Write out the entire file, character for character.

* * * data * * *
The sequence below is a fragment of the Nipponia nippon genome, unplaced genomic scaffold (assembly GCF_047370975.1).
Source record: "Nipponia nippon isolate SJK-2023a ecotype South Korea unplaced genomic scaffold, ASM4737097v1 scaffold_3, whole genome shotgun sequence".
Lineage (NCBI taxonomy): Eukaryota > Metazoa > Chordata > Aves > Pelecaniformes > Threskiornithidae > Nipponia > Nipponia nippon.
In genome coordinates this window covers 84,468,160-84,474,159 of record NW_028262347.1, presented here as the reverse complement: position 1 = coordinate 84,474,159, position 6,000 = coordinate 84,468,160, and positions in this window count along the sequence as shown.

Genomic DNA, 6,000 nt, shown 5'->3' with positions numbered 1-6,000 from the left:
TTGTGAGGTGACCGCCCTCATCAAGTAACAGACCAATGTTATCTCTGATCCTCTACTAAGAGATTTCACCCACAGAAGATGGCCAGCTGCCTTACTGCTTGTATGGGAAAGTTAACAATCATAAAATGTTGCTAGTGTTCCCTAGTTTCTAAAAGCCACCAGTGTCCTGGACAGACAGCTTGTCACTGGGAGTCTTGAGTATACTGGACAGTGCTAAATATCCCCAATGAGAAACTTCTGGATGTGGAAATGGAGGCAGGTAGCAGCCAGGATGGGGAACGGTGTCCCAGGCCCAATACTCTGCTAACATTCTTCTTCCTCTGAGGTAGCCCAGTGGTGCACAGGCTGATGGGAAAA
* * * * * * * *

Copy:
The sequence below is a fragment of the Nipponia nippon genome, unplaced genomic scaffold (assembly GCF_047370975.1).
Source record: "Nipponia nippon isolate SJK-2023a ecotype South Korea unplaced genomic scaffold, ASM4737097v1 scaffold_3, whole genome shotgun sequence".
Lineage (NCBI taxonomy): Eukaryota > Metazoa > Chordata > Aves > Pelecaniformes > Threskiornithidae > Nipponia > Nipponia nippon.
In genome coordinates this window covers 84,468,160-84,474,159 of record NW_028262347.1, presented here as the reverse complement: position 1 = coordinate 84,474,159, position 6,000 = coordinate 84,468,160, and positions in this window count along the sequence as shown.

Genomic DNA, 6,000 nt, shown 5'->3' with positions numbered 1-6,000 from the left:
TTGTGAGGTGACCGCCCTCATCAAGTAACAGACCAATGTTATCTCTGATCCTCTACTAAGAGATTTCACCCACAGAAGATGGCCAGCTGCCTTACTGCTTGTATGGGAAAGTTAACAATCATAAAATGTTGCTAGTGTTCCCTAGTTTCTAAAAGCCACCAGTGTCCTGGACAGACAGCTTGTCACTGGGAGTCTTGAGTATACTGGACAGTGCTAAATATCCCCAATGAGAAACTTCTGGATGTGGAAATGGAGGCAGGTAGCAGCCAGGATGGGGAACGGTGTCCCAGGCCCAATACTCTGCTAACATTCTTCTTCCTCTGAGGTAGCCCAGTGGTGCACAGGCTGATGGGAAAA